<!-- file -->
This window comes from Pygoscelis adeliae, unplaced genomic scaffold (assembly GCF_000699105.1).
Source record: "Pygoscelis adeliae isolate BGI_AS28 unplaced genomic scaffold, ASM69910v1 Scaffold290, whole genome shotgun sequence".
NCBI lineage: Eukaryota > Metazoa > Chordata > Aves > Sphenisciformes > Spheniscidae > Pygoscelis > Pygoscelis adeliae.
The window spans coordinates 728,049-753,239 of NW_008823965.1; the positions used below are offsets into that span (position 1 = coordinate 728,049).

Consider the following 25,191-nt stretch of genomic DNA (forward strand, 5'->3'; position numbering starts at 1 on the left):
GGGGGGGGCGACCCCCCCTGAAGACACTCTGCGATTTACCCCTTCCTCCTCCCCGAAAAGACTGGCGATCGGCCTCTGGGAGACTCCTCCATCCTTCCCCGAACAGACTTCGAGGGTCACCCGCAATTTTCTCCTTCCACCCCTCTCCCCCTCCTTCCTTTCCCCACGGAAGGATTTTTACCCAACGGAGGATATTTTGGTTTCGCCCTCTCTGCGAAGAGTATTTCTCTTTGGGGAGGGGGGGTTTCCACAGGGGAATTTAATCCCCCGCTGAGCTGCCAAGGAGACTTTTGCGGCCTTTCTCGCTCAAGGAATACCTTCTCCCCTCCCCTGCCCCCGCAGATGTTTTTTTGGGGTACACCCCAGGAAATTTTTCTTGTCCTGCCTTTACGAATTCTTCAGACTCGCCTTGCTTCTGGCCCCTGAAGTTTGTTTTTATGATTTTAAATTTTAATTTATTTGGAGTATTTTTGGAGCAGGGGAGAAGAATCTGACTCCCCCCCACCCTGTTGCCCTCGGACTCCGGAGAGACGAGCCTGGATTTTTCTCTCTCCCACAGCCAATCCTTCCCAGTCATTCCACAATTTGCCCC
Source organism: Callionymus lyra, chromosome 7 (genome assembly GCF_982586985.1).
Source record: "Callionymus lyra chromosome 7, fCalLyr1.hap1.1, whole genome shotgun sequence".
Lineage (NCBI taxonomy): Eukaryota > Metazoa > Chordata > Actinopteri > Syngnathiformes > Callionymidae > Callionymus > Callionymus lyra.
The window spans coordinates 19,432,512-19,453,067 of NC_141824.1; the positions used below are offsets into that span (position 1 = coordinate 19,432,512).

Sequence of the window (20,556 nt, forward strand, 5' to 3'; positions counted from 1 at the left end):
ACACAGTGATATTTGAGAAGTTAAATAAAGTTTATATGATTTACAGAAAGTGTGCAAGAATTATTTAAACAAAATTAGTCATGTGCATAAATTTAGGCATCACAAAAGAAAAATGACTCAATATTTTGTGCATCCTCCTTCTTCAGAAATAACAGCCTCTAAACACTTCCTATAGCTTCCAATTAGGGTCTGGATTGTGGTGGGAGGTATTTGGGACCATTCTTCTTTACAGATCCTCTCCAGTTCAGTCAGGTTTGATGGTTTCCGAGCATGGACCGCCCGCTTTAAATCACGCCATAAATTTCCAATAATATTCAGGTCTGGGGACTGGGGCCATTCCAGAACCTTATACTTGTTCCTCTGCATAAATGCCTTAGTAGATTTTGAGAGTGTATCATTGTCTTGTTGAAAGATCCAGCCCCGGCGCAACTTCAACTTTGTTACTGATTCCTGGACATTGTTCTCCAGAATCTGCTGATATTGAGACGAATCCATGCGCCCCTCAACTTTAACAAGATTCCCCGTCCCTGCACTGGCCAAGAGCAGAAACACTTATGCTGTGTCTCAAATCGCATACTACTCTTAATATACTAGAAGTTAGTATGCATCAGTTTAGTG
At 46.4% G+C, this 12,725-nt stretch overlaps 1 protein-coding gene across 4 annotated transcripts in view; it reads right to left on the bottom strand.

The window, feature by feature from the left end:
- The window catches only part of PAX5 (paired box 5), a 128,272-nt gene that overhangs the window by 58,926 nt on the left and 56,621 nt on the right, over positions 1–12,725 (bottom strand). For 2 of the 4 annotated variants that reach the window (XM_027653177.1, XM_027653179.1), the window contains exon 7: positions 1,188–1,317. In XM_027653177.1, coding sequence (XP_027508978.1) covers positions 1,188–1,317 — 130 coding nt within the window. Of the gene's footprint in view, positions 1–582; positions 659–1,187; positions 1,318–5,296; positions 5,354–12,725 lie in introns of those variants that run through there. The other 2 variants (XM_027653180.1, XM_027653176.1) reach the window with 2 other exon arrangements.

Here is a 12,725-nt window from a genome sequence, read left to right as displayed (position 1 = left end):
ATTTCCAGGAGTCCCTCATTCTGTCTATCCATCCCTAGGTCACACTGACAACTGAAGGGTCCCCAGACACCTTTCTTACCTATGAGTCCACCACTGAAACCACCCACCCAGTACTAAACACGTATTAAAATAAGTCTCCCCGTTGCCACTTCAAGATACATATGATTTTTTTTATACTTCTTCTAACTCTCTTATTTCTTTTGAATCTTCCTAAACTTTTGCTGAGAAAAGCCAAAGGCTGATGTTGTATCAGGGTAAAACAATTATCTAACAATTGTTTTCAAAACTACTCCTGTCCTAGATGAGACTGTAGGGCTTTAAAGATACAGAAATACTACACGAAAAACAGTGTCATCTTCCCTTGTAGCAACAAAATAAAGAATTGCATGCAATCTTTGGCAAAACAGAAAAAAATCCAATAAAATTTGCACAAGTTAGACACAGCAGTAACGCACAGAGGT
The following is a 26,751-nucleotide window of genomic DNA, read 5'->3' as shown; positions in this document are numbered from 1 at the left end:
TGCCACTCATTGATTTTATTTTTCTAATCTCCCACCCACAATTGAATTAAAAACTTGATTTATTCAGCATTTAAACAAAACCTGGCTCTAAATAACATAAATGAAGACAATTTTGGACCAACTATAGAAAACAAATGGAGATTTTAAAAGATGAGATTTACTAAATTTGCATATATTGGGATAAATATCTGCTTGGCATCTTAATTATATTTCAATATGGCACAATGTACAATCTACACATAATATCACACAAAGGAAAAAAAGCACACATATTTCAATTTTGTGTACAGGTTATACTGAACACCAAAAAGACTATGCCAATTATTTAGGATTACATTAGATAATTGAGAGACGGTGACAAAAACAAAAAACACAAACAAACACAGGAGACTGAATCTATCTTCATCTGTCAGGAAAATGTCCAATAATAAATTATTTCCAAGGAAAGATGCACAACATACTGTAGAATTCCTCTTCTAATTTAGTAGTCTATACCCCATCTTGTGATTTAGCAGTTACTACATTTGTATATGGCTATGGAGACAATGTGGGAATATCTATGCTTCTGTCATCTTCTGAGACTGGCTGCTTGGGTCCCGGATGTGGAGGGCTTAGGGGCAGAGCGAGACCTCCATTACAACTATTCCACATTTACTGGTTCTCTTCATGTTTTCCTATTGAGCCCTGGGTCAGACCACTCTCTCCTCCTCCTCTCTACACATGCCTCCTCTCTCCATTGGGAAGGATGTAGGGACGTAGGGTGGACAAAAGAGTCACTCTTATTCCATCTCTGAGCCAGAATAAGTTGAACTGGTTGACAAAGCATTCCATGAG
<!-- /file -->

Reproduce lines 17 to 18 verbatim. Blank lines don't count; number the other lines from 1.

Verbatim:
ATTTCCAGGAGTCCCTCATTCTGTCTATCCATCCCTAGGTCACACTGACAACTGAAGGGTCCCCAGACACCTTTCTTACCTATGAGTCCACCACTGAAACCACCCACCCAGTACTAAACACGTATTAAAATAAGTCTCCCCGTTGCCACTTCAAGATACATATGATTTTTTTTATACTTCTTCTAACTCTCTTATTTCTTTTGAATCTTCCTAAACTTTTGCTGAGAAAAGCCAAAGGCTGATGTTGTATCAGGGTAAAACAATTATCTAACAATTGTTTTCAAAACTACTCCTGTCCTAGATGAGACTGTAGGGCTTTAAAGATACAGAAATACTACACGAAAAACAGTGTCATCTTCCCTTGTAGCAACAAAATAAAGAATTGCATGCAATCTTTGGCAAAACAGAAAAAAATCCAATAAAATTTGCACAAGTTAGACACAGCAGTAACGCACAGAGGT
The following is a 26,751-nucleotide window of genomic DNA, read 5'->3' as shown; positions in this document are numbered from 1 at the left end: